Article

Ubiquitin-proteasome degradation of KLF5 transcription factor in cancer and untransformed epithelial cells

Department of Biochemistry, Emory University, Atlanta, Georgia, United States
Oncogene (Impact Factor: 8.46). 06/2005; 24(20):3319-27. DOI: 10.1038/sj.onc.1208497
Source: PubMed

ABSTRACT

Ubiquitin-mediated proteolysis plays a central role in controlling intracellular levels of essential regulatory molecules such as p53, cyclins, myc, BRCA1, HIF-1alpha, etc. The Kruppel-like factor 5 (KLF5) transcription factor regulates biological processes involved in carcinogenesis, angiogenesis, and smooth muscle cell differentiation. In carcinogenesis, KLF5's role has been indicated by frequent genetic deletion as well as functional studies. Here we show that KLF5 is an unstable protein with a short half-life. Destruction of KLF5 was prevented by each of the proteasome-specific inhibitors tested but not by an inhibitor for trypsin-like proteases and cysteine proteases or by a lysosome inhibitor in epithelial cells. Furthermore, KLF5 underwent ubiquitination, and deletion of a 56-amino-acid sequence adjacent to a known transactivation domain of KLF5 significantly reduced its ubiquitination and degradation. Interestingly, cancer cells appeared to be more active in KLF5 degradation than untransformed epithelial cells, yet their proteasome activity was not higher. These results suggest that KLF5 protein is degraded at least in part through ubiquitination-proteasome pathway, which may have become hyperactive for KLF5 in cancer cells.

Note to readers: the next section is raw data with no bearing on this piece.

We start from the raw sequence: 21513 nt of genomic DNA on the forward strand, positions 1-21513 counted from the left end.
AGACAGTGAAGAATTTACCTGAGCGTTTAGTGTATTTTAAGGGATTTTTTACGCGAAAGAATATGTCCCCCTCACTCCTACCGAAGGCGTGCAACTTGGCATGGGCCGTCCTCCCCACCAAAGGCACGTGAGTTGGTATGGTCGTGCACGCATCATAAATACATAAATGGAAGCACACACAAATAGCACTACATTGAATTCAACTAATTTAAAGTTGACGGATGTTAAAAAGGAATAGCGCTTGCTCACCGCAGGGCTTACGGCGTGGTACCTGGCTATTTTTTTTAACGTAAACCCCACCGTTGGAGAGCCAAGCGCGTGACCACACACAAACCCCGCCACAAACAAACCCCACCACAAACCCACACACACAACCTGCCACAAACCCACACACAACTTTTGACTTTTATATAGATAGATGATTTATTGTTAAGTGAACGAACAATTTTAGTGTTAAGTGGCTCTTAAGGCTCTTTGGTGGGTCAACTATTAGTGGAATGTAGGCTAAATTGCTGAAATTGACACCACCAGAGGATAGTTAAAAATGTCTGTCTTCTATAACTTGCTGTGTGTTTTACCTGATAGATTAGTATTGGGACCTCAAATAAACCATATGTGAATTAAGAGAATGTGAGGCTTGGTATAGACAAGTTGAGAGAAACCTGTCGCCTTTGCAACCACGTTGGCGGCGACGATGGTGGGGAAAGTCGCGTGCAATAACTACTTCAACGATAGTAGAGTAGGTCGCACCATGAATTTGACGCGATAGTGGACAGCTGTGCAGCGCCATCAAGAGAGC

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Available from: Keith D Wilkinson, Nov 17, 2014
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    • "The deletion is exclusively hemizygous, causing the haploinsufficiency of KLF5 during cancer development [10] [11] [12]. In addition, KLF5 protein is degraded by the ubiquitin proteasome pathway, and one E3 ubiquitin ligase that degrades KLF5, WWP1, is amplified and overexpressed in human prostate and breast cancers, causing excessive protein degradation and functional insufficiency of KLF5 [13] [14] [15]. These findings indicate that KLF5 is frequently inactivated during human carcinogenesis and thus could be a tumor suppressor gene, and some functional studies indeed support a tumor suppressor function of KLF5. "